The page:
Liam Fitzstevens waited in the Tübingen citizens’ office in December 2017. There he leafed through number 74 of tünews INTERNATIONAL. A story fascinated the American biologist who came to Tübingen to do his doctorate at the Max Planck Institute. It was about a swimming course for refugee girls – a project of the voluntary initiative “Swimming for all children”. At the beginning of 2018, Liam spoke to Dagmar Müller, the founder and manager of the project. Since then, the former competitive swimmer has been a voluntary trainer and trains lifeguards with Adrian Wendt, who is also 25 years old.
Yusuf Drammeh from Gambia is one of the students. The apprentice baker from Entringen fled across the Mediterranean to Europe in 2016. The non-swimmer was very afraid of water but has now overcome that fear. Since 2018, his first course at “Swimming for all children” **, he has been training tirelessly – first for the “Sea pony” test, then for the free swimmer. His big goal now is to become a lifeguard. The 23-year-old has been swimming lane after lane since the Corona loosening after work on Saturdays in the outdoor pool, using his great motivation and enormous muscle strength. “Yusuf never gives up,” says Liam.
Liam and Adrian do not offer a standardized program during the swimming lessons. They cater to each swimmer individually: “Everyone has different requirements,” says Liam. The training is demanding. To warm up, the coaches have their students complete more than a dozen courses: chest, crawl, back – depending on their level of performance. “Lifeguards need perseverance,” says Liam. Without perseverance, they would not pass the silver test at the DLRG (German Life Saving Society). In 2019, twelve participants in the project passed this test, and another four are now allowed to train beginners. Everyone is committed to “Swimming for all children”.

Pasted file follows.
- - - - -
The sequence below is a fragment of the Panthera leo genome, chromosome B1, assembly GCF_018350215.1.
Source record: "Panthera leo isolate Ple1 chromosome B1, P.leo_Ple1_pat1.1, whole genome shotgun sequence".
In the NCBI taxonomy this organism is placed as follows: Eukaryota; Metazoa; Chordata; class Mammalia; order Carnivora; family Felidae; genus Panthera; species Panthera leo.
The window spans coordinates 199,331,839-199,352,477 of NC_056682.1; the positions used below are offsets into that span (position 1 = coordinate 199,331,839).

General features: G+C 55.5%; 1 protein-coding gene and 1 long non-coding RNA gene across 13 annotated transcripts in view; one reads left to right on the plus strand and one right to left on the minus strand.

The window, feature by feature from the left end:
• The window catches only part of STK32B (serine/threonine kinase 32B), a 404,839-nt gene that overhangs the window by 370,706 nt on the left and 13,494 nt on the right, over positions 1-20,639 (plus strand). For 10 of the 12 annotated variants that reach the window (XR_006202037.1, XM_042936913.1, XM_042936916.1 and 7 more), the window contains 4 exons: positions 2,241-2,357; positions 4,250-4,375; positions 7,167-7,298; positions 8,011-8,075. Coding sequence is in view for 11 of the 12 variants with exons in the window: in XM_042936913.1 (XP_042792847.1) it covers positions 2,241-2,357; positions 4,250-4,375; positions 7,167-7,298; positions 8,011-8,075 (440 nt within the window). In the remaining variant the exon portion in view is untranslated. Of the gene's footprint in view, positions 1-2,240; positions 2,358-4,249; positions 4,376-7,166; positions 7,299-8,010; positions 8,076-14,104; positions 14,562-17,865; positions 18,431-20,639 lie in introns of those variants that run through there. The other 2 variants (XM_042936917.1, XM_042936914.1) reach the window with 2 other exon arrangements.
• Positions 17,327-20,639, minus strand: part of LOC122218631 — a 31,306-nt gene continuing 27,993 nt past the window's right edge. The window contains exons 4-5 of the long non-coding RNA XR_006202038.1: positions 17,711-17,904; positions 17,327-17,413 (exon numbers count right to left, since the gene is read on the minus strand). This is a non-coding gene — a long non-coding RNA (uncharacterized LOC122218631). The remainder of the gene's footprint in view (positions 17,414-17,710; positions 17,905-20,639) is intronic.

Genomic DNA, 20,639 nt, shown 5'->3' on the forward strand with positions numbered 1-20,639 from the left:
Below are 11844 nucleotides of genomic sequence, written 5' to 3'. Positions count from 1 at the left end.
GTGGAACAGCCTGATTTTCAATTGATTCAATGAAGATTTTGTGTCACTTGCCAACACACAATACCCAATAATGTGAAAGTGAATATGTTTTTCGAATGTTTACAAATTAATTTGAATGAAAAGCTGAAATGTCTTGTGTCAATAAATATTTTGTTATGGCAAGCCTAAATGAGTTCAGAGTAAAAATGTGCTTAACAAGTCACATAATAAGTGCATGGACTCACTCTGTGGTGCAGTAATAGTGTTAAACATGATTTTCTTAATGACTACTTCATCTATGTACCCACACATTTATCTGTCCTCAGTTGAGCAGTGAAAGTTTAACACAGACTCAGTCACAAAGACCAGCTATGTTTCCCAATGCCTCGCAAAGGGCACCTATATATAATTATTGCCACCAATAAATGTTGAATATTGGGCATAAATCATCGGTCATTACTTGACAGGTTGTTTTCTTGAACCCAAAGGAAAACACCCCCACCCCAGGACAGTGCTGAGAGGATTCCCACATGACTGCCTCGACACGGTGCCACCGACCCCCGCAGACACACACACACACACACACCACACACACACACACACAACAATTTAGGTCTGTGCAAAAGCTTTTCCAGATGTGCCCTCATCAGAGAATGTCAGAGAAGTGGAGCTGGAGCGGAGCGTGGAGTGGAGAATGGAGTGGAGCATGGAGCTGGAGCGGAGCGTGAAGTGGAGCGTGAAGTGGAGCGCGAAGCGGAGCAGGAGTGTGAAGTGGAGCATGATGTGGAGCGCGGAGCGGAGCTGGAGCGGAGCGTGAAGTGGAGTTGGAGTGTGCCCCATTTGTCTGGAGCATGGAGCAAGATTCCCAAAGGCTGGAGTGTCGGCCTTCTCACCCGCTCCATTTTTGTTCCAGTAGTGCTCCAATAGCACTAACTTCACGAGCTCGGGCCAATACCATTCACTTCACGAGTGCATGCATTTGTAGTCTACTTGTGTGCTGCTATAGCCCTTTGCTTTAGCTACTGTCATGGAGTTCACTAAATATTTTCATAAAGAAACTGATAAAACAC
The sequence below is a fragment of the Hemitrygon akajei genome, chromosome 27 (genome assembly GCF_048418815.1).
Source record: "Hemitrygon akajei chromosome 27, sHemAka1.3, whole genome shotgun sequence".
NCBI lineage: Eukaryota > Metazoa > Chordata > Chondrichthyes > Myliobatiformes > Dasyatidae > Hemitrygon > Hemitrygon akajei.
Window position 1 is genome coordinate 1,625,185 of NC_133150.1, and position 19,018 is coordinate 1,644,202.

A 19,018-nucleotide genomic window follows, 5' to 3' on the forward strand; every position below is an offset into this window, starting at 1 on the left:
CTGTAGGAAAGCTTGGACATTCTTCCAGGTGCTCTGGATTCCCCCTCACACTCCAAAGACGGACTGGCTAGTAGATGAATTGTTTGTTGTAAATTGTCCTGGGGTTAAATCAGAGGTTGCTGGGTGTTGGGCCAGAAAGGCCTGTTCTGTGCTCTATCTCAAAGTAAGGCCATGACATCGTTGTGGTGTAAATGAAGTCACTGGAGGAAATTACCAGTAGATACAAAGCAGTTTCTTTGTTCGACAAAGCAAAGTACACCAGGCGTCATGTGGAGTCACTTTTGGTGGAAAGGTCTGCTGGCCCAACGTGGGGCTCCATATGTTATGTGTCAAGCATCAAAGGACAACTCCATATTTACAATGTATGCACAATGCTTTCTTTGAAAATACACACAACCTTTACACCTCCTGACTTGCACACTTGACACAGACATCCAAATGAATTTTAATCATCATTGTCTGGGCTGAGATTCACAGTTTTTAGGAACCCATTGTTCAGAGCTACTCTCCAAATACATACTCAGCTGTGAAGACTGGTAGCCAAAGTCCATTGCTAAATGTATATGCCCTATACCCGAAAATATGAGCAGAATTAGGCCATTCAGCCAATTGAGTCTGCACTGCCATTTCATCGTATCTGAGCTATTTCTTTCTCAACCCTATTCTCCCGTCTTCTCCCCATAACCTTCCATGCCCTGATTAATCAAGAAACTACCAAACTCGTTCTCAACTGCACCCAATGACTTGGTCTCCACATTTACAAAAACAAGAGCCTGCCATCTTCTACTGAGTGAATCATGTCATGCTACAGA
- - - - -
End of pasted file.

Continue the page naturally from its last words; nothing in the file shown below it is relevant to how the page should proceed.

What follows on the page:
Tarek Shallouf from Syria is on his way. The 28-year-old has several goals: to study economics at the University of Tübingen and to pass the lifeguard exam. This also includes towing. Someone in need of help may cling to the rescuer in panic. Therefore, they need to know how to free themselves.
Liam plays the drowning man, and Yusuf practices saving. But the person seeking help could grab his neck and choke him. Yusuf practices what he must do to free himself from the grip. The motions must work, otherwise both are in danger.
Adrian and Yusuf discuss together what he can improve. The swimming coach studies educational science and, like Liam, was a successful competitive swimmer for many years. Both coaches want to share their own swimming fun with the adults in this course.
Adrian is fascinated by the swimming project, how the initially fearful participants “develop and cross boundaries”. He hopes that like him they will experience the feeling of weightlessness while swimming. He also hopes that difficulties that pull participants down can be solved. *** Adrian and Liam both lead the course for sporting and social reasons. Co-coach Liam observed that in the US and Germany families with lower incomes have less chance of teaching their children how to swim. He wants to “fight this inequality”.
** All swimming courses are free. The Tübingen company Schmalenberger promotes coaching of the lifeguards.
*** Adrian, Liam and Yusuf are three of the more than 100 authors who have written down their personal relationship with water. “My swimming story” is the name of the Mut-Mach book, which should motivate you to learn to swim and to teach swimming. It was published by Thorbecke Verlag and costs 20 euros.
Foto: Yusuf Drammeh konnte nicht schwimmen, als er nach Tübingen kam. Mittlerweile trainiert er für die Prüfung zum Rettungsschwimmer. Am Beckenrand sitzt Coach Liam Fitzstevens, ein ehemaliger Leistungsschwimmer. Er erklärt seinem Schüler gerade, welche Übung als nächstes dran ist. tünews INTERNATIONAL, Mostafa Elyasian.
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